Employee solicitation: Do you have any recourse?

March 16, 2014 0 COMMENTS

By Sébastien Gobeil

We have often reported on how Canadian courts enforce, or do not enforce, noncompete and nonsolicitation clauses. But those cases have focused on the solicitation of the former employer’s customers or clients. What happens when a former employee solicits your employees to leave, leading to a series of resignations? Do you have any recourse? read more…

Post-contractual duty to act faithfully: a protection limited to a (too) reasonable period

October 21, 2012 0 COMMENTS

by Isabelle East-Richard

Throughout Canada, whether under article 2088 of the Civil Code of Québec in Quebec or the common law elsewhere, employees have a duty to act faithfully and honestly toward their employer once the employment relationship has ended. That is the case even when there is no noncompetition clause in an employment contract.

Although some have thought that this duty to act faithfully and honestly may give employers protection against competition from their former employees, that protection may be limited. Indeed, in 9129-3845 Québec inc., the Quebec Court of Appeal recently said that it was reasonable for such a duty to last only three months following the termination of employment.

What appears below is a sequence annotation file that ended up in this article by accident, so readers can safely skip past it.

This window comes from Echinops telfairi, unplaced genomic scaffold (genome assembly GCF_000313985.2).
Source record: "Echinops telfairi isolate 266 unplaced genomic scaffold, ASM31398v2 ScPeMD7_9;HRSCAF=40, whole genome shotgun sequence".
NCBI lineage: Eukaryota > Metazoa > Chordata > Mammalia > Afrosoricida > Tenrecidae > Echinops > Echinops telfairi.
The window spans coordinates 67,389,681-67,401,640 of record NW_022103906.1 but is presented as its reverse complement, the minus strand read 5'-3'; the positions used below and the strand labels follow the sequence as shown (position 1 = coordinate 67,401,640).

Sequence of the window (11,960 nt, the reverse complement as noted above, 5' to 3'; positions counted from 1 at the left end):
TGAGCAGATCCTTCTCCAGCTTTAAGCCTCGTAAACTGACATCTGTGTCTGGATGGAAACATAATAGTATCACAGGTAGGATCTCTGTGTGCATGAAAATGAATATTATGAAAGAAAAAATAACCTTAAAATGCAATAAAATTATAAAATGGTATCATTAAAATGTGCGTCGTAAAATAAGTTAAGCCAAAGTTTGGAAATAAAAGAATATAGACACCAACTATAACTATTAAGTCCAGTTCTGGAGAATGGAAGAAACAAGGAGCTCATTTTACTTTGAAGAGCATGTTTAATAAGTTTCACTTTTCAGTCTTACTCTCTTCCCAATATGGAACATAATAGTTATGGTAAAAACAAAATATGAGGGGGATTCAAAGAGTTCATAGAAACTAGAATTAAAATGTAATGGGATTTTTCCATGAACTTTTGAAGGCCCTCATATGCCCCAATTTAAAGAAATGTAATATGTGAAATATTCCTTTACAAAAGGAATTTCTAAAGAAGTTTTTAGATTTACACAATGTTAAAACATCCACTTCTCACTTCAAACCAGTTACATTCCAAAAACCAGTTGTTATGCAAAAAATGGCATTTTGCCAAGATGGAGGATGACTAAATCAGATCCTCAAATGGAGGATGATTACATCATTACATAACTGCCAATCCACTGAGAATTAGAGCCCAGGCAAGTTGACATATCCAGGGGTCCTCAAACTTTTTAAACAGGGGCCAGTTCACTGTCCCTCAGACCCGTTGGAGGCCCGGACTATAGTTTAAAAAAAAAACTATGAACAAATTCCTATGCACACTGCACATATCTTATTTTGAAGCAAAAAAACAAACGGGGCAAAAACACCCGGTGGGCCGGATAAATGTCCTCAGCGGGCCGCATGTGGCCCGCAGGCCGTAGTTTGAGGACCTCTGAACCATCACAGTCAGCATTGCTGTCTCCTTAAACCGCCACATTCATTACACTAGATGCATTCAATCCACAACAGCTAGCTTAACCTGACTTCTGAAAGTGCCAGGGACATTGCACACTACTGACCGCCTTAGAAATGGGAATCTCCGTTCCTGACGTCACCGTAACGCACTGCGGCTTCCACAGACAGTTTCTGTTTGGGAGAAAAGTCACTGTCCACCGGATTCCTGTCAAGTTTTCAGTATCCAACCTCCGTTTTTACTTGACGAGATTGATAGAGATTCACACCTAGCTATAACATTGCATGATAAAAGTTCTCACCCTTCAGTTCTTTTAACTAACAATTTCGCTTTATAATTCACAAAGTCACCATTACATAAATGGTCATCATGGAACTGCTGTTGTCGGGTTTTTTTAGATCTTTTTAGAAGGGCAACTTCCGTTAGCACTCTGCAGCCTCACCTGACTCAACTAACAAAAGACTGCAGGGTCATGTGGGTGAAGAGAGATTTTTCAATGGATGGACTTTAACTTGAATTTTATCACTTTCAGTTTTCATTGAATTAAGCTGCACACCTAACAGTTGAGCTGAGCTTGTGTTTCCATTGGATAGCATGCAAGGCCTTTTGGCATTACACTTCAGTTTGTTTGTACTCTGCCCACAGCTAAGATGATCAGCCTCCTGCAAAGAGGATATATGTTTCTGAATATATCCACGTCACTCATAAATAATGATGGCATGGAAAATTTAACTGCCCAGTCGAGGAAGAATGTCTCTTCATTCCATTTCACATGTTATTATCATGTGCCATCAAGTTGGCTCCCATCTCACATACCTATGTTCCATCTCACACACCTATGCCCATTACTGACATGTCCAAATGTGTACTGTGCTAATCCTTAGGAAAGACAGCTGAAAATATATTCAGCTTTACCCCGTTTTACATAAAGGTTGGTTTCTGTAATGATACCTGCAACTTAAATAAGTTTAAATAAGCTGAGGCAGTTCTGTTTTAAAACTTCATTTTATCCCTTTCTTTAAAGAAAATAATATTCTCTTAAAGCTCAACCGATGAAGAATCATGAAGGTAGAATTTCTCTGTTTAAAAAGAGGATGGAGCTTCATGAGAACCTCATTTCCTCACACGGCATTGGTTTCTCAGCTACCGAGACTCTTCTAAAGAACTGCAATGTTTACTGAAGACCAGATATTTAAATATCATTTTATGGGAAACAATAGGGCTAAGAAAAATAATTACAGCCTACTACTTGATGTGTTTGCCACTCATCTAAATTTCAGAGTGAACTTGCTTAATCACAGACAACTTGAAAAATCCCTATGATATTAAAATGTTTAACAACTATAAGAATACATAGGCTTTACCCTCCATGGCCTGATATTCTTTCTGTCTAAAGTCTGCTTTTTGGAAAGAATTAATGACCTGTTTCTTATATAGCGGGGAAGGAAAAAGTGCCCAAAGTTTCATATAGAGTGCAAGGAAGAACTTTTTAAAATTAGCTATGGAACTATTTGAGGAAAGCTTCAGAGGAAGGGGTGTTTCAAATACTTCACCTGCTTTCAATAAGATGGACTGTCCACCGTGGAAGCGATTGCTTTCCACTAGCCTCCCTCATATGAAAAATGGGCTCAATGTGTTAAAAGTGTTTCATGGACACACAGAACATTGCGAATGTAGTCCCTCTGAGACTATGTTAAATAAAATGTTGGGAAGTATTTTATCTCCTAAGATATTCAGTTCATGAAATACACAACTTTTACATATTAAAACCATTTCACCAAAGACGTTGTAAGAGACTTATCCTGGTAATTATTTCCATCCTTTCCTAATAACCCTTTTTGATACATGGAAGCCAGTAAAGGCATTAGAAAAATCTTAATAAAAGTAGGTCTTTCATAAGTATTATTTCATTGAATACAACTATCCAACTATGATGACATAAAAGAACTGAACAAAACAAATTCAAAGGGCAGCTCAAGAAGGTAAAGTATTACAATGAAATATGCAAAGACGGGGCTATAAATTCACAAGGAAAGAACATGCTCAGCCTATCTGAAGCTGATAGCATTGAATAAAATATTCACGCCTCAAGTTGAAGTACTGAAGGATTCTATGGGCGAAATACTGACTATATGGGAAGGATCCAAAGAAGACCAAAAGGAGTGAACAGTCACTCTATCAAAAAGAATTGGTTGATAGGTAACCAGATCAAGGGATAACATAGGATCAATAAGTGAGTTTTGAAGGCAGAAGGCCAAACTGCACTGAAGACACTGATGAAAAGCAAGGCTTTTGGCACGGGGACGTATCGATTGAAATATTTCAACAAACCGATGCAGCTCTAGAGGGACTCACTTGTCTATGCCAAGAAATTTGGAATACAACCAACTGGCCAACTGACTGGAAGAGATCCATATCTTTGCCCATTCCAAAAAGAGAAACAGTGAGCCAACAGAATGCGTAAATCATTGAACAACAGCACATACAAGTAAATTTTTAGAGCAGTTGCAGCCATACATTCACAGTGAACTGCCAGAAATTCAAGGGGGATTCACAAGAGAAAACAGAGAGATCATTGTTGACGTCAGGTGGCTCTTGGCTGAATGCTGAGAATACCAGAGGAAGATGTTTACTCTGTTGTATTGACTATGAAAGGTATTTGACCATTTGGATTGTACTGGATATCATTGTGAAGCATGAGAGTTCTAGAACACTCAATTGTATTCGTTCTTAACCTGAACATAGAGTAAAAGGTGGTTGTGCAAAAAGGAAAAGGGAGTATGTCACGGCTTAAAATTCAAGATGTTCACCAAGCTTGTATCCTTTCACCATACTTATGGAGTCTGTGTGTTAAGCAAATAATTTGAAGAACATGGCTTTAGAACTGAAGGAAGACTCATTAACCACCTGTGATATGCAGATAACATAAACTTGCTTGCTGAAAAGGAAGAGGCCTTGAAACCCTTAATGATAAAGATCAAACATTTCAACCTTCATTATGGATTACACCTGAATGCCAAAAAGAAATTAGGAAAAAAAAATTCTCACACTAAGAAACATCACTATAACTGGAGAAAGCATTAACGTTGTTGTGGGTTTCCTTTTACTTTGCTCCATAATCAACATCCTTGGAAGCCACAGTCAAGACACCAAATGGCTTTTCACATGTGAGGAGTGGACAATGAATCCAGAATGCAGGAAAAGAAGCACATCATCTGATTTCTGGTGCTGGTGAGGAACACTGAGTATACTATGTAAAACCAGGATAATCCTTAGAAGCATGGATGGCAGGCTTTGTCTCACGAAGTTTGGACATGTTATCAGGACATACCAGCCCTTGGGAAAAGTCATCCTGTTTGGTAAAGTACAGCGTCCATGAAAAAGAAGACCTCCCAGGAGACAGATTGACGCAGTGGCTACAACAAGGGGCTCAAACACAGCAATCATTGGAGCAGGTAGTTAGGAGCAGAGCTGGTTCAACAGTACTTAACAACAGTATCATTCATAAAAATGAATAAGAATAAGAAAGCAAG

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Canadian Employers Need to be Careful with Nonsolicitation Clauses

February 07, 2011 0 COMMENTS

By Clayton Jones and Derek Knoechel

The common wisdom is that Canadian courts are much more willing to enforce nonsolicitation clauses in employment contracts than noncompetition clauses. While this may often be the case, nonsolicitation clauses will still be closely scrutinized by the courts.

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